The Humans, Matt Haig

There's nothing new or original in this novel. Touches of Doctor Who, perhaps. Touches of The Curious Incident Of The Dog In The Nighttime. Touches, indeed, of Eleanor Oliphant Is Perfectly Fine. An outsider struggles to fit into humam society and ultimately fights to understand what it is to be human. Wrap that up with… Continue reading The Humans, Matt Haig

Broken Homes, Ben Aaronovitch

This is the fourth in Aaronovitch's Peter Grant series - see previous blog posts for my thoughts on Rivers of London, Moon Over Soho and Whispers Under Ground. There is a different feel to this book from the previous ones and, to my mind, a welcome change. There is a greater focus on the quest… Continue reading Broken Homes, Ben Aaronovitch

The Ocean At The End Of The Lane, Neil Gaiman

There is only really one word to describe this book. Perfect. Absolutely and undoubtedly, a perfect book. Powerful, moving, honest. A true book. A summary of the plot here will not serve to convey its power. Go out and read this book. In my own small way, however, here goes. The adult narrator returns to… Continue reading The Ocean At The End Of The Lane, Neil Gaiman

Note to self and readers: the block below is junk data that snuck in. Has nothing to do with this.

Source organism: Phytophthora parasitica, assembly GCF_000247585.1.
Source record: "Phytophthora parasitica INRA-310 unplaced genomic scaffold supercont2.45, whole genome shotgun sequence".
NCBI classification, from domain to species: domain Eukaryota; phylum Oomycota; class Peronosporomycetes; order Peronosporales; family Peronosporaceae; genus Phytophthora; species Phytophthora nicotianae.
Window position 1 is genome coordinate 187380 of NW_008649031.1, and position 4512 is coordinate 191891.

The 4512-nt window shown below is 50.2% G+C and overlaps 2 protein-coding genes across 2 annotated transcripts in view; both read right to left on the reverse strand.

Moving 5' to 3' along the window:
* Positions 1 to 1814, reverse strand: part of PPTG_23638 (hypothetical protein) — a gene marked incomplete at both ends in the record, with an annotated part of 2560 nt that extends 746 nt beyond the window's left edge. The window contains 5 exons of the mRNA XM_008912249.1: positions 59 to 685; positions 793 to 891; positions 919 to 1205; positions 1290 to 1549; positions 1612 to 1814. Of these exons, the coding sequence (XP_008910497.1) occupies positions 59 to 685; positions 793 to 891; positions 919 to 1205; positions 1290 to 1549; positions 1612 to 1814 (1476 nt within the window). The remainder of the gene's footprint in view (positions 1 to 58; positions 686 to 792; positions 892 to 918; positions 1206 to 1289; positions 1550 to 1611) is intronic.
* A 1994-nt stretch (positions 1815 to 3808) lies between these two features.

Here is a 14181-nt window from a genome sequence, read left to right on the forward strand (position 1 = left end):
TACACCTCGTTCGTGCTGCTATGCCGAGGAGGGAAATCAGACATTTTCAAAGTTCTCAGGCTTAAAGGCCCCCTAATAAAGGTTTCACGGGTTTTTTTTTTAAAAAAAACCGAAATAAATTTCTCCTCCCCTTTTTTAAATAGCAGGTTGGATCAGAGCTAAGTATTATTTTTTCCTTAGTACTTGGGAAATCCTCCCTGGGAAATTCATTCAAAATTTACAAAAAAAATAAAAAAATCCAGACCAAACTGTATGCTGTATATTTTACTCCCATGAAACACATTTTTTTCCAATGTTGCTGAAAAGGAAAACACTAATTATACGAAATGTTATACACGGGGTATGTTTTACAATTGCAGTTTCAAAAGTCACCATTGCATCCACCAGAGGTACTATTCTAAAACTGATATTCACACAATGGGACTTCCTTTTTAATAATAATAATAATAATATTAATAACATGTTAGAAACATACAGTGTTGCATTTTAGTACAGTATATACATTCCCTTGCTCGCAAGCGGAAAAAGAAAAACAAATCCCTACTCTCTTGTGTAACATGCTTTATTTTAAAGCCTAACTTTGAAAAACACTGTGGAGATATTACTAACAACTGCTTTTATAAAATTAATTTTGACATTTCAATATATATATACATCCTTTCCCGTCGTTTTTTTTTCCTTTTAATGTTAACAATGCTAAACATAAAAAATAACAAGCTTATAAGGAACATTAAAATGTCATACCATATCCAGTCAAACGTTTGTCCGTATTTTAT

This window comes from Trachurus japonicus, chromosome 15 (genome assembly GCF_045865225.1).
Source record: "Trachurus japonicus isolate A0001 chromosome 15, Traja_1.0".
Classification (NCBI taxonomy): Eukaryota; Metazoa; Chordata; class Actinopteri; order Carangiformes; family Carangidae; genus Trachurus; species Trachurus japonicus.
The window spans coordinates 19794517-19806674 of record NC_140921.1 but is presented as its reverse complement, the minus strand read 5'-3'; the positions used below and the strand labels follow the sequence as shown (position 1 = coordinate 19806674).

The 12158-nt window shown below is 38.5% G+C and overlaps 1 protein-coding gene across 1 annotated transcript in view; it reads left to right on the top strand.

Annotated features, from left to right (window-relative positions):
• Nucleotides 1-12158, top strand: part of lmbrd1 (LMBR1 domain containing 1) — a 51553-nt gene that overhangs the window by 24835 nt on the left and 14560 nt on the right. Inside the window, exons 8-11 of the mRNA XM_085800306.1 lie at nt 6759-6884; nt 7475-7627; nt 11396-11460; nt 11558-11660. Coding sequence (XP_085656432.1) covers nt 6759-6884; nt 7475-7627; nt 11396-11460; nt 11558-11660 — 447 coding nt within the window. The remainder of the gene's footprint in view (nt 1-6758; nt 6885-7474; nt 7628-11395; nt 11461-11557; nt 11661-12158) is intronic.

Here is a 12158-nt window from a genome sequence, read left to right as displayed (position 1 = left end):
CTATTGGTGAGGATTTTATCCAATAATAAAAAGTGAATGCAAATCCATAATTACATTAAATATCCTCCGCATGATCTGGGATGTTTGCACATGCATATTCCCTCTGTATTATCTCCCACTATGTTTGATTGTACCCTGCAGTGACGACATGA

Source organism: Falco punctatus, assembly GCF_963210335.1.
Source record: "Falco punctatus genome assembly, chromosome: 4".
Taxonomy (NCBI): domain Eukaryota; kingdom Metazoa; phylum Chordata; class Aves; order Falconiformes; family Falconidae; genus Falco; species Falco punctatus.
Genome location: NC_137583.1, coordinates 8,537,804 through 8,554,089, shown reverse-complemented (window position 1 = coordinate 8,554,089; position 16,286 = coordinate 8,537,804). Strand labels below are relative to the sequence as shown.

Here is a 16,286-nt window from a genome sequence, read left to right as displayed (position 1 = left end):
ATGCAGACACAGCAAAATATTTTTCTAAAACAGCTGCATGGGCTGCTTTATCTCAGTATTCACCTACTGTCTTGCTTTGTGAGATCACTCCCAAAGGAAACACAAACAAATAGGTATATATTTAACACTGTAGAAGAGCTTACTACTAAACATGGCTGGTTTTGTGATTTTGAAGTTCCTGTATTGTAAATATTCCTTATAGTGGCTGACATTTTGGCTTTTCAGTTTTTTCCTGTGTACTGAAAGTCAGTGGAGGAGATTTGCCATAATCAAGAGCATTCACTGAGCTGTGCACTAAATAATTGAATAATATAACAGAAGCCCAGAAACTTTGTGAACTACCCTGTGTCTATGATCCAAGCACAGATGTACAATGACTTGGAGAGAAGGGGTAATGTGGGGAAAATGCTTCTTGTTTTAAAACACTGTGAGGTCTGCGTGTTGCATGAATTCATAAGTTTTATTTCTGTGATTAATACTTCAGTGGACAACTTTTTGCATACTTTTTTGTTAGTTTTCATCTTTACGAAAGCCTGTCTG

The Shakespeare Curse, J. L. Carrell

The last book I read, The Passage by Justin Cronin, took me a month to read. This book, The Shakespeare Curse, took me 72 hours. That's not a good sign. Not good at all. I like to lose myself in a book, to live, breathe, love and bleed with the characters I share my reading… Continue reading The Shakespeare Curse, J. L. Carrell

Whispers Under Ground, Ben Aaronovitch

The third of the Peter Grant magical police constable books to appear on this blog. I'm beginning to feel I should write the review in the style of a police statement: Proceeding on information received via a personal contact, Police Constable Grant witnessed a person or persons unknown which he later recognised as a ghost… Continue reading Whispers Under Ground, Ben Aaronovitch